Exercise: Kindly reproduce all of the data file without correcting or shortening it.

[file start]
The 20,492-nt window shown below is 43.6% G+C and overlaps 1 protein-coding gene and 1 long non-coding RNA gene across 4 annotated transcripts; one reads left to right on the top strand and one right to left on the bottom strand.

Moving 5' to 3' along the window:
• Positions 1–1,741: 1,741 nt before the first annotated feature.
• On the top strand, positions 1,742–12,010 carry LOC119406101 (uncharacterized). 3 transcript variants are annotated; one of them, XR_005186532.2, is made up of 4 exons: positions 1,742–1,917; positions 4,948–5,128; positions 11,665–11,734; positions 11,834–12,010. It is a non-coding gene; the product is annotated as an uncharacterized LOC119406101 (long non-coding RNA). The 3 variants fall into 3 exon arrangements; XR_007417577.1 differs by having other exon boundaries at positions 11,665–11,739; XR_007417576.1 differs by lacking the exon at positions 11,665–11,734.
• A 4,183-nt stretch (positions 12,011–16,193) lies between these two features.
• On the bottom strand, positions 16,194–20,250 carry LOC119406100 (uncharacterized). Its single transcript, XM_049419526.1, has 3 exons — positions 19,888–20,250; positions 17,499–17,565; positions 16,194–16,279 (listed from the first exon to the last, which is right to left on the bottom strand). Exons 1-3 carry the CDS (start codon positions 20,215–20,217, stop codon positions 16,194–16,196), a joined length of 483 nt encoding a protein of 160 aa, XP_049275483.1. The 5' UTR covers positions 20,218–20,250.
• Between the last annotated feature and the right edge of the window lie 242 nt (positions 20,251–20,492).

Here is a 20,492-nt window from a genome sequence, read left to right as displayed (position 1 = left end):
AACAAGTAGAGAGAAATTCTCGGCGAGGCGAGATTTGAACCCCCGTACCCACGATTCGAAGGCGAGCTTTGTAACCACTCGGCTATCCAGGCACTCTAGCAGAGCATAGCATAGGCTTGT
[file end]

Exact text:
The 20,492-nt window shown below is 43.6% G+C and overlaps 1 protein-coding gene and 1 long non-coding RNA gene across 4 annotated transcripts; one reads left to right on the top strand and one right to left on the bottom strand.

Moving 5' to 3' along the window:
• Positions 1–1,741: 1,741 nt before the first annotated feature.
• On the top strand, positions 1,742–12,010 carry LOC119406101 (uncharacterized). 3 transcript variants are annotated; one of them, XR_005186532.2, is made up of 4 exons: positions 1,742–1,917; positions 4,948–5,128; positions 11,665–11,734; positions 11,834–12,010. It is a non-coding gene; the product is annotated as an uncharacterized LOC119406101 (long non-coding RNA). The 3 variants fall into 3 exon arrangements; XR_007417577.1 differs by having other exon boundaries at positions 11,665–11,739; XR_007417576.1 differs by lacking the exon at positions 11,665–11,734.
• A 4,183-nt stretch (positions 12,011–16,193) lies between these two features.
• On the bottom strand, positions 16,194–20,250 carry LOC119406100 (uncharacterized). Its single transcript, XM_049419526.1, has 3 exons — positions 19,888–20,250; positions 17,499–17,565; positions 16,194–16,279 (listed from the first exon to the last, which is right to left on the bottom strand). Exons 1-3 carry the CDS (start codon positions 20,215–20,217, stop codon positions 16,194–16,196), a joined length of 483 nt encoding a protein of 160 aa, XP_049275483.1. The 5' UTR covers positions 20,218–20,250.
• Between the last annotated feature and the right edge of the window lie 242 nt (positions 20,251–20,492).

Here is a 20,492-nt window from a genome sequence, read left to right as displayed (position 1 = left end):
AACAAGTAGAGAGAAATTCTCGGCGAGGCGAGATTTGAACCCCCGTACCCACGATTCGAAGGCGAGCTTTGTAACCACTCGGCTATCCAGGCACTCTAGCAGAGCATAGCATAGGCTTGT